Category — Flamenco dancer La Farruca
Flamenco dancer La Farruca speaks – a truncated interview from Spain’s ABC – translated with free scolding by Brook Zern
“Today you can count on the fingers of one hand the flamenco that’s made with sweat and soul,” insists the dancer Rosario Montoya “La Farruca”, daughter of the mythical Farruco. She asks for “respect” for flamenco, amid all the “paparruchas” we see that are not worthy of the name.
“Someone should put a stop to this,” says “La Farruca” in an interview…
Subscribe to read the complete story.”
Well, I’m too cheap or too ideological to buy an online subscription to ABC – in the Spain of the mid-sixties, it seemed more Catholic than the Pope and more fascist than Franco and even worse than the other national sources of disinformation.
Anyway, this twitter-sized December 25th excerpt tells you everything you need to know. It’s La Farruca’s Christmas present to the dwindling Taliband, and her ton of coal for the swelling chorus who chant that hey, it’s all good, and it’s all flamenco, as long as we call it that.
So far, so good. What puzzles me is the army of professionals who insist they adore La Farruca and respect her, and who then spice up their acts with so much sax and violins that they should get an X rating from my new Flamenco Review Board. (You heard the lady: “Someone should put a stop to this.”)
Now, I don’t know what “paparruchas” means. Maybe it means “noble attempts”. More likely, though, she is directly insulting everyone who has ever said, “What the heck, a little jazzification will pep things up and bring more folks in, and if we do it just right, it won’t make it less flamenco. Hey, maybe it’ll make it more flamenco. Yeah, that’s it, so call the timbale guy and that flamenco cellist, what was her name again?”
It’s time to choose sides. If you think La Farruca is nuts and should be shoved aside for stubbornly obstructing the improvements flamenco desperately needs, feel free to continue carving your brave path to progress.
But if you suspect she might be talking sense, you have several choices. You can proceed as usual, but stop using the word flamenco for your art; or label any actual flamenco segments of your program as such, and label the rest as non-flamenco or as something else.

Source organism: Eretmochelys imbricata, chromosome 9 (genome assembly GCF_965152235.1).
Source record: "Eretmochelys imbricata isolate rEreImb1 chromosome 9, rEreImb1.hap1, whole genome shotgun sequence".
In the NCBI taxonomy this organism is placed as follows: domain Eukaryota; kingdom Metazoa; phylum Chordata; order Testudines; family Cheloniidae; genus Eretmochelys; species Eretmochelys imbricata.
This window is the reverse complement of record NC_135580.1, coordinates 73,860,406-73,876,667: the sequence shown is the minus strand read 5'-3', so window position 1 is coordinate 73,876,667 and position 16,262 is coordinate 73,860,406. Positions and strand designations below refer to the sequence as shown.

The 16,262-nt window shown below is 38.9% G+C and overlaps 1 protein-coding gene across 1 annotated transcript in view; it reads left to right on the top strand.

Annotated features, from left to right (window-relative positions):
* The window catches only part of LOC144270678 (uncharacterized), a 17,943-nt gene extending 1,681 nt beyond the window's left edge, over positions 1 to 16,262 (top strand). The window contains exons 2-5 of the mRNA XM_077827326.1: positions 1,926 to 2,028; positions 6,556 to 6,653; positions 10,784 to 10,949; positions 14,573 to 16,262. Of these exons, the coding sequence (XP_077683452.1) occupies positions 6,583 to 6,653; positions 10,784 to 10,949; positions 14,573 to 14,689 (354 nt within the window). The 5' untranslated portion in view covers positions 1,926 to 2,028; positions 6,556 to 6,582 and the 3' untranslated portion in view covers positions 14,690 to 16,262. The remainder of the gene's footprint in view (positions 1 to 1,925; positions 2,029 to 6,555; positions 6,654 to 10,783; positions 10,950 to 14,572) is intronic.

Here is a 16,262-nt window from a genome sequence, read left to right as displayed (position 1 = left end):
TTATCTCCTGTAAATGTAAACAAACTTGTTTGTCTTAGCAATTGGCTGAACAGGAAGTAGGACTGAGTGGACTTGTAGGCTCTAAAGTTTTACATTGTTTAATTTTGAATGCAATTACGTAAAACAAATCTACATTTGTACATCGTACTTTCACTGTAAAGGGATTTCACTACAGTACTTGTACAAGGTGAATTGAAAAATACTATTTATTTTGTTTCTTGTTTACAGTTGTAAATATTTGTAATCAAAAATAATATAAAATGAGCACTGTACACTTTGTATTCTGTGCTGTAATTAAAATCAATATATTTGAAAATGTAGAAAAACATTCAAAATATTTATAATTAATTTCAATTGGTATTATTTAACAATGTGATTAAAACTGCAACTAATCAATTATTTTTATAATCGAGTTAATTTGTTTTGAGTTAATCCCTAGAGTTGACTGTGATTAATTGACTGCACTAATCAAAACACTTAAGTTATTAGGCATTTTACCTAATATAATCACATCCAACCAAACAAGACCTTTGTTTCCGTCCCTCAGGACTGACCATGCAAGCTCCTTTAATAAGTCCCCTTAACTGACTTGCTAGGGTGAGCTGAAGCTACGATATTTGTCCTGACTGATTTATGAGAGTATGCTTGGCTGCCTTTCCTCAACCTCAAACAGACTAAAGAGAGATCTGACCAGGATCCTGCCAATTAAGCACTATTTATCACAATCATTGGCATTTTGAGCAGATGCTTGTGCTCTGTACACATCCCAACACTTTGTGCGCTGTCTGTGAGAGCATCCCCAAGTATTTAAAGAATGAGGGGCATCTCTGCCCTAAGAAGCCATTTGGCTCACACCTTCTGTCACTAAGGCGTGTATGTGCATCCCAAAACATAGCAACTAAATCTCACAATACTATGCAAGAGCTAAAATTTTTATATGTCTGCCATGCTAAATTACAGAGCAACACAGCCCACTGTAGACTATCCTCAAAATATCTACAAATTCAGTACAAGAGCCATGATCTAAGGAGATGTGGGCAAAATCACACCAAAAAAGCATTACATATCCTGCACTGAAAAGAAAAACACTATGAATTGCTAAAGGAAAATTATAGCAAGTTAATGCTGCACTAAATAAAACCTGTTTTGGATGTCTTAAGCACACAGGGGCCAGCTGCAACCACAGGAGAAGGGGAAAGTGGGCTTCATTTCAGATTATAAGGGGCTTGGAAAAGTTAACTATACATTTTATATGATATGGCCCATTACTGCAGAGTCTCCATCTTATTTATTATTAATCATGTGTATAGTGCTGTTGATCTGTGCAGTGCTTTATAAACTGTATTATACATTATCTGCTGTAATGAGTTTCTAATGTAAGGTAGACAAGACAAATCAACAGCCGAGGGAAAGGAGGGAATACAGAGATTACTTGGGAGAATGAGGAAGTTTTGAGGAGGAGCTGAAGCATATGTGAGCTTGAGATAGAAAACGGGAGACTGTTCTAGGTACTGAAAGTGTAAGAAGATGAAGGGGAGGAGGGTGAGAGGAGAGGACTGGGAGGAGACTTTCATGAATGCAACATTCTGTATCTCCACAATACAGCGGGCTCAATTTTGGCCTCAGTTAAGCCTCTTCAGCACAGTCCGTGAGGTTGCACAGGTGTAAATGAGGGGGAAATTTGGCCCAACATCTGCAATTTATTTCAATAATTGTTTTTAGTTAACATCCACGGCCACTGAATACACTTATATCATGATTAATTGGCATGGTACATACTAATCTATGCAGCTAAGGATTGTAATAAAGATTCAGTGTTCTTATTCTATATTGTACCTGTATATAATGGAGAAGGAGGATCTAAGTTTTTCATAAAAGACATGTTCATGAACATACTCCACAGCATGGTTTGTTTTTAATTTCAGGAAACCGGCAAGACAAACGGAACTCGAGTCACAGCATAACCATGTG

I wouldn’t advise confronting La Farruca directly, though. During her recent stint with some of the family in New York, I saw her nearly incinerate the hard-bitten hotel staffers who tried to explain logically why they couldn’t provide three additional rooms in their full hotel at five a.m. on no notice. (Oh, yeah, and the petite prodigy Carpeta danced up a bigger storm than usual, onstage and off. Oh yeah – and they’d brought over some terrific Jerez artists I knew who, to my astonishment, dropped their localist chauvinism and threw a protective cordon around the young sevillano Carpeta that was truly touching.)
Long ago, I first heard a young flamenco guitarist in Spain who was somehow mixing or blending other musical styles into his playing. I asked him why he did it. He said he liked it, and that the more different styles he added, the more other people liked it.
“Where is this going?” I asked with unfeigned innocence.
“I don’t know,” he said. ”You know, if I added everything to it, maybe everyone would like it.”
“Not everyone,” I said, and I walked away.
Today, an art called flamenco is triumphing around the world. Flamenco itself is an endangered species.
Okay, okay, I’m being a crank again. You can respect La Farruca and understand her attitude and still decide to do non-traditional stuff — stuff that reflects a broader worldview, and reflects contemporary tastes and trends. In fact, just a rare few of us types could even begin to attempt what those Farruco-family types can do every day and long into the night.
When I was a slip of a lad, we tried to mimic, or more daringly to reshuffle, what the great flamenco artists were doing. With rare and gifted exceptions, we settled for creating a pale-pink imitation, a sort of homage to those other people.
As junior flamenco guitarists, we figuratively fell on our knees, waddled up to our potential masters, and begged them to give us their priceless music and advice for a few measly bucks. But not much later, when a hipper bunch of Americans showed up in Andalusia, the great native guitarists figuratively fell on their knees, and said, O young masters, please show us the great suspensions, sustains and flatted-fifths of your jazz giants and fusion pioneers.
I was shocked, shocked, but those Spanish artists were just following their leader, Paco de Lucía. He had decided that flamenco needed fresh ideas and new rhythmic pulses and, above all, a rich new harmonic pallet that used our Western approach instead of the very limited traditional harmonies.
I was also jealous, since I didn’t understand anything about jazz or harmony; in fact, I hardly understand music at all, and envy everyone who does. If only I had the musical aptitude to join the merry bands of my countrymen creating salable new mashups with a subtle hint of flamenco, I’d be out having fun every night instead of sitting here in my dark, lonely, freezing room and…
Come to think of it, though, I’d rather keep running this one-man Complaint Department. It’s an easy job, and no one has to do it.
December 25, 2013 4 Comments